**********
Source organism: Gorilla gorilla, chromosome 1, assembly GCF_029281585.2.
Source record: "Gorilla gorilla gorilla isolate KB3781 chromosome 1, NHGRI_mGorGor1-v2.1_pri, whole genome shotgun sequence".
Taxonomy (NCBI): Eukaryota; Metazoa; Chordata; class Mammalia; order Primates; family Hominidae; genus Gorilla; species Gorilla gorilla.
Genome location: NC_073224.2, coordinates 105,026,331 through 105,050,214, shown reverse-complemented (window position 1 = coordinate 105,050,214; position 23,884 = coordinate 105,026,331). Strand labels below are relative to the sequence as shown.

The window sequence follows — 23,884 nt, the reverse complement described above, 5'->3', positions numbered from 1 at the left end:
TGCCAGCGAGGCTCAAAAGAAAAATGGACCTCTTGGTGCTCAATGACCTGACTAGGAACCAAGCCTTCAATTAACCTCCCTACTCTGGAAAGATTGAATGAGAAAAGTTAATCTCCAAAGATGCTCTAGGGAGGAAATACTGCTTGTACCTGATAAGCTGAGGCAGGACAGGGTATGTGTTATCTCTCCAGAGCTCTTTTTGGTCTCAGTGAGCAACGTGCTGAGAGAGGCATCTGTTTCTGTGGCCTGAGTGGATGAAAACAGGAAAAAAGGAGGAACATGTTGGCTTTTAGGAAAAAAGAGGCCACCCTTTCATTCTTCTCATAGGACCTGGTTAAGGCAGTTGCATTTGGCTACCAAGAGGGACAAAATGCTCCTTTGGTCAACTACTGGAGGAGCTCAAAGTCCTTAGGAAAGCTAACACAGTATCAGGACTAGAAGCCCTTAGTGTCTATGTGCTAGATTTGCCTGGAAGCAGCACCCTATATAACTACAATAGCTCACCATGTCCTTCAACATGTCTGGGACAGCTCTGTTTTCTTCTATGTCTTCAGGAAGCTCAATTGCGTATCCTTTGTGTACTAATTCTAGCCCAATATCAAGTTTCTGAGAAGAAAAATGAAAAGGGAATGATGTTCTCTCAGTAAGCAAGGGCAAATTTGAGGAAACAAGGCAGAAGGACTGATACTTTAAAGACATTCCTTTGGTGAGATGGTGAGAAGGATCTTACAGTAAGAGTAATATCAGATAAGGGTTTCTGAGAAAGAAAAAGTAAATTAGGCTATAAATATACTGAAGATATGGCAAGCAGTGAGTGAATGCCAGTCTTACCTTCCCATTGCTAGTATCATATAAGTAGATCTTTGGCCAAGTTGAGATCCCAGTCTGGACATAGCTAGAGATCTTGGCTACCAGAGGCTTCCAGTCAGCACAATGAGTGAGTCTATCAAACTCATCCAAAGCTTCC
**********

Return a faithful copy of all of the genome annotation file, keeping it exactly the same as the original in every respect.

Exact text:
Source organism: Gorilla gorilla, chromosome 1, assembly GCF_029281585.2.
Source record: "Gorilla gorilla gorilla isolate KB3781 chromosome 1, NHGRI_mGorGor1-v2.1_pri, whole genome shotgun sequence".
Taxonomy (NCBI): Eukaryota; Metazoa; Chordata; class Mammalia; order Primates; family Hominidae; genus Gorilla; species Gorilla gorilla.
Genome location: NC_073224.2, coordinates 105,026,331 through 105,050,214, shown reverse-complemented (window position 1 = coordinate 105,050,214; position 23,884 = coordinate 105,026,331). Strand labels below are relative to the sequence as shown.

The window sequence follows — 23,884 nt, the reverse complement described above, 5'->3', positions numbered from 1 at the left end:
TGCCAGCGAGGCTCAAAAGAAAAATGGACCTCTTGGTGCTCAATGACCTGACTAGGAACCAAGCCTTCAATTAACCTCCCTACTCTGGAAAGATTGAATGAGAAAAGTTAATCTCCAAAGATGCTCTAGGGAGGAAATACTGCTTGTACCTGATAAGCTGAGGCAGGACAGGGTATGTGTTATCTCTCCAGAGCTCTTTTTGGTCTCAGTGAGCAACGTGCTGAGAGAGGCATCTGTTTCTGTGGCCTGAGTGGATGAAAACAGGAAAAAAGGAGGAACATGTTGGCTTTTAGGAAAAAAGAGGCCACCCTTTCATTCTTCTCATAGGACCTGGTTAAGGCAGTTGCATTTGGCTACCAAGAGGGACAAAATGCTCCTTTGGTCAACTACTGGAGGAGCTCAAAGTCCTTAGGAAAGCTAACACAGTATCAGGACTAGAAGCCCTTAGTGTCTATGTGCTAGATTTGCCTGGAAGCAGCACCCTATATAACTACAATAGCTCACCATGTCCTTCAACATGTCTGGGACAGCTCTGTTTTCTTCTATGTCTTCAGGAAGCTCAATTGCGTATCCTTTGTGTACTAATTCTAGCCCAATATCAAGTTTCTGAGAAGAAAAATGAAAAGGGAATGATGTTCTCTCAGTAAGCAAGGGCAAATTTGAGGAAACAAGGCAGAAGGACTGATACTTTAAAGACATTCCTTTGGTGAGATGGTGAGAAGGATCTTACAGTAAGAGTAATATCAGATAAGGGTTTCTGAGAAAGAAAAAGTAAATTAGGCTATAAATATACTGAAGATATGGCAAGCAGTGAGTGAATGCCAGTCTTACCTTCCCATTGCTAGTATCATATAAGTAGATCTTTGGCCAAGTTGAGATCCCAGTCTGGACATAGCTAGAGATCTTGGCTACCAGAGGCTTCCAGTCAGCACAATGAGTGAGTCTATCAAACTCATCCAAAGCTTCC